Some work has been happening on that front and I would urge you to look up the Data Empowerment and Protection Architecture (DEPA) – the guidelines for which were published by NITI Aayog in India. It has stated important design principles as to how you can design data for empowerment and protection. I would like to certainly draw your attention to three:
- Reimagining what is user-control: what is the meaning of informed consent? how do you really rethink and do that in a very thoughtful and intelligent way?
- What is the design of data minimization so that you collect the minimum required, most important data and do that very thoughtfully. Just because the vulnerable do not know what you will do with the data, we should not go ahead and collect relentless, reckless amounts of information.
- The third important aspect is the guideline around interoperability: making data interoperate amongst various systems is an important element of making this work for the benefit of society. So how do you make it interoperable rather than create more and more data silos over time?
There have been different models in the way people have thought about data empowerment:
- There are economies which think that data is a capital good and look at how to capitalise data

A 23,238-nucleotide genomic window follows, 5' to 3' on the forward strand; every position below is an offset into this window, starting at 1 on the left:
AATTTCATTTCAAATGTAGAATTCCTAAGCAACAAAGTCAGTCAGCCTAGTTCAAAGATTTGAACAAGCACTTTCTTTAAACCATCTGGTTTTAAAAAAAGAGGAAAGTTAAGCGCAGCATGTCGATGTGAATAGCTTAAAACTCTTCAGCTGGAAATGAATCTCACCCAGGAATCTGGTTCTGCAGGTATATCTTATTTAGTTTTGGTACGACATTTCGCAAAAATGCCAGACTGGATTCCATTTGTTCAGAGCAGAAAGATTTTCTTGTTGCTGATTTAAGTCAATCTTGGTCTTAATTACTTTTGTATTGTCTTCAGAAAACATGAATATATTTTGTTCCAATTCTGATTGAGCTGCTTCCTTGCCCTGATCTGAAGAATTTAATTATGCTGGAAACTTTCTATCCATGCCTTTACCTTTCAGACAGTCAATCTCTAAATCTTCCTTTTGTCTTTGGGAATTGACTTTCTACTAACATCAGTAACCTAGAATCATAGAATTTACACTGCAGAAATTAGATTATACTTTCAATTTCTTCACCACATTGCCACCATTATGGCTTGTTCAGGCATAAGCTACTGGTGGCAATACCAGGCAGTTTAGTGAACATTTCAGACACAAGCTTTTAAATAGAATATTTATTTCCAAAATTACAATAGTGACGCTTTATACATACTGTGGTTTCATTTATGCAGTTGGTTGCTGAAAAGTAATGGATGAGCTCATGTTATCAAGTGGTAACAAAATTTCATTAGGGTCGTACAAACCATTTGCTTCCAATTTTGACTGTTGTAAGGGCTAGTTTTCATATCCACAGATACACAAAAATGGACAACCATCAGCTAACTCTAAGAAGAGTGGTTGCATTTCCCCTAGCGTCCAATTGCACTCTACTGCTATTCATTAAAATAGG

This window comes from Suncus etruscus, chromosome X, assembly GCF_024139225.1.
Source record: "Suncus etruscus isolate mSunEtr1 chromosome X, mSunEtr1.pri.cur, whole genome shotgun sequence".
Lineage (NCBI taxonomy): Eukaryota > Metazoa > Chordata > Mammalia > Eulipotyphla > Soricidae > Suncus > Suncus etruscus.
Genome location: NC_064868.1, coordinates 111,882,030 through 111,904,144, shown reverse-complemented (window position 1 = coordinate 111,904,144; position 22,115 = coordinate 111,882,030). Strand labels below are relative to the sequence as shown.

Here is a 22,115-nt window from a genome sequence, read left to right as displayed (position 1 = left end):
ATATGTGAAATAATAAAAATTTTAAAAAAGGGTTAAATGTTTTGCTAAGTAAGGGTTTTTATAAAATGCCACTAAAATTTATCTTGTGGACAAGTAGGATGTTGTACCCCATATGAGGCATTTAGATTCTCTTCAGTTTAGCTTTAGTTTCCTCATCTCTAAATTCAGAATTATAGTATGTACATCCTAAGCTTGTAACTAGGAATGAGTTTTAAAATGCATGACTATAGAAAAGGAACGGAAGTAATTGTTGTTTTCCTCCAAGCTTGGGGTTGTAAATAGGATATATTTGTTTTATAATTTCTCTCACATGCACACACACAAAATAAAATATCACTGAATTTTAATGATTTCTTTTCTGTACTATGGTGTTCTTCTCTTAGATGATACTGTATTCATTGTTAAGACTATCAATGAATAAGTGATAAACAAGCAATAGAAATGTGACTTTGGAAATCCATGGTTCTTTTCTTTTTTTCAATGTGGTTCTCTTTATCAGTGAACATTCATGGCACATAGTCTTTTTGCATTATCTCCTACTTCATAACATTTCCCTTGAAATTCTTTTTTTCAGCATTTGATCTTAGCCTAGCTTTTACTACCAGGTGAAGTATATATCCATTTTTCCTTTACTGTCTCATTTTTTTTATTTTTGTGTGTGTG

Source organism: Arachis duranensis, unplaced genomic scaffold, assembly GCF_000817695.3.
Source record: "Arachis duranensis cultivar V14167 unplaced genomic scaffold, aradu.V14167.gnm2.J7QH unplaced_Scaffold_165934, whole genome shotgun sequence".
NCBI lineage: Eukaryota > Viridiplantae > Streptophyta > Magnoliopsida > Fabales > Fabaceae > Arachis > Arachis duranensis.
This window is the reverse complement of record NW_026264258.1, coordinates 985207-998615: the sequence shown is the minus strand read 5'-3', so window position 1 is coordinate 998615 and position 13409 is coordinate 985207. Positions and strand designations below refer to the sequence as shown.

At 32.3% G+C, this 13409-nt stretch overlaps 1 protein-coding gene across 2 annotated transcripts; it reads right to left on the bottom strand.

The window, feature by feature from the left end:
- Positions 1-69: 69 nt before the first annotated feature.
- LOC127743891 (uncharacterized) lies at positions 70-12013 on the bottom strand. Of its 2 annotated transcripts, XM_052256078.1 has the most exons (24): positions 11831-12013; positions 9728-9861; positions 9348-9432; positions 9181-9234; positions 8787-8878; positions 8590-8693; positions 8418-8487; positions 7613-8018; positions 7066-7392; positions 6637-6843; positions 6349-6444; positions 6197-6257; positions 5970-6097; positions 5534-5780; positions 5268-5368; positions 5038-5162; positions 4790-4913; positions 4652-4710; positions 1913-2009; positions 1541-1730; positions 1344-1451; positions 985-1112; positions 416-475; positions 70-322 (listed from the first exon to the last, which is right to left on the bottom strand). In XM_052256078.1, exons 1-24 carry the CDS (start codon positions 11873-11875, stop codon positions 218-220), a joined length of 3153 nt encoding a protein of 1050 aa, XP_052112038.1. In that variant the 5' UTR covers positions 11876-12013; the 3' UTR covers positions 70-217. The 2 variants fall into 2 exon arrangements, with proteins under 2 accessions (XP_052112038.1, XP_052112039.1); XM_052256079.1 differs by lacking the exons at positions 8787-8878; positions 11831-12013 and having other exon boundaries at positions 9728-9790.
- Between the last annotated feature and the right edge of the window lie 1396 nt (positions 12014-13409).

- Then there are economies which think that data is to be not used for anything – completely protected, completely closed
- Then there are economies that think that data is meant for surveillance
But I think in India, we have to think about data as a very important foundation for democracy, a foundation for empowering people because of the good it can do in serving the most vulnerable. So the rethink point i want to place for you is what is the meaning of ownership in the context that we all work in.
I would also like to reflect on the second point which is the capacity of the people to exercise their freedom. Now again the narrative is moving:
- So there was a narrative around data saying that you can see what is happening because of all the dashboards and the analytics that you have put together and you can solve the problem. I think that’s a control oriented improvement because very few people can see what’s the issue and very few people can do something about it.
- But then we progressed to a point of saying, I can see but you can solve – which is the request model of change or the request model of freedom. Saying I can see the problem and I can request for change.
- But I think it’s important to push the narrative even further where I can see and I can solve my problem. And that’s a very important element and I need to get that visibility into where my life, my journey, my agency is in this world – the empowerment model.